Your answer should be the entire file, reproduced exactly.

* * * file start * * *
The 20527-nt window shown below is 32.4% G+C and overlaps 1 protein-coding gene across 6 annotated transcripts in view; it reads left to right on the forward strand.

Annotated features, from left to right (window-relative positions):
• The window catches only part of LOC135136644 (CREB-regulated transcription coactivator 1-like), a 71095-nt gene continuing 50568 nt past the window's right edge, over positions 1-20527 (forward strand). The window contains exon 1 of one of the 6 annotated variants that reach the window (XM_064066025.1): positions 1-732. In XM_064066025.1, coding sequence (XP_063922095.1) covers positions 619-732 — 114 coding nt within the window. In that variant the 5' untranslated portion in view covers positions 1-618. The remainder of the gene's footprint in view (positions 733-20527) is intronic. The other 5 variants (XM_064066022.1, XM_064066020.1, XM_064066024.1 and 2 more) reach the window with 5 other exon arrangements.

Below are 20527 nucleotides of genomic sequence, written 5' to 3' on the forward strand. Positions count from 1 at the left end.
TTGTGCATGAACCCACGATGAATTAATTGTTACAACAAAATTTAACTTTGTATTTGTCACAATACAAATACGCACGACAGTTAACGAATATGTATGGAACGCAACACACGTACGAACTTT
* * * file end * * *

The 20527-nt window shown below is 32.4% G+C and overlaps 1 protein-coding gene across 6 annotated transcripts in view; it reads left to right on the forward strand.

Annotated features, from left to right (window-relative positions):
• The window catches only part of LOC135136644 (CREB-regulated transcription coactivator 1-like), a 71095-nt gene continuing 50568 nt past the window's right edge, over positions 1-20527 (forward strand). The window contains exon 1 of one of the 6 annotated variants that reach the window (XM_064066025.1): positions 1-732. In XM_064066025.1, coding sequence (XP_063922095.1) covers positions 619-732 — 114 coding nt within the window. In that variant the 5' untranslated portion in view covers positions 1-618. The remainder of the gene's footprint in view (positions 733-20527) is intronic. The other 5 variants (XM_064066022.1, XM_064066020.1, XM_064066024.1 and 2 more) reach the window with 5 other exon arrangements.

Below are 20527 nucleotides of genomic sequence, written 5' to 3' on the forward strand. Positions count from 1 at the left end.
TTGTGCATGAACCCACGATGAATTAATTGTTACAACAAAATTTAACTTTGTATTTGTCACAATACAAATACGCACGACAGTTAACGAATATGTATGGAACGCAACACACGTACGAACTTT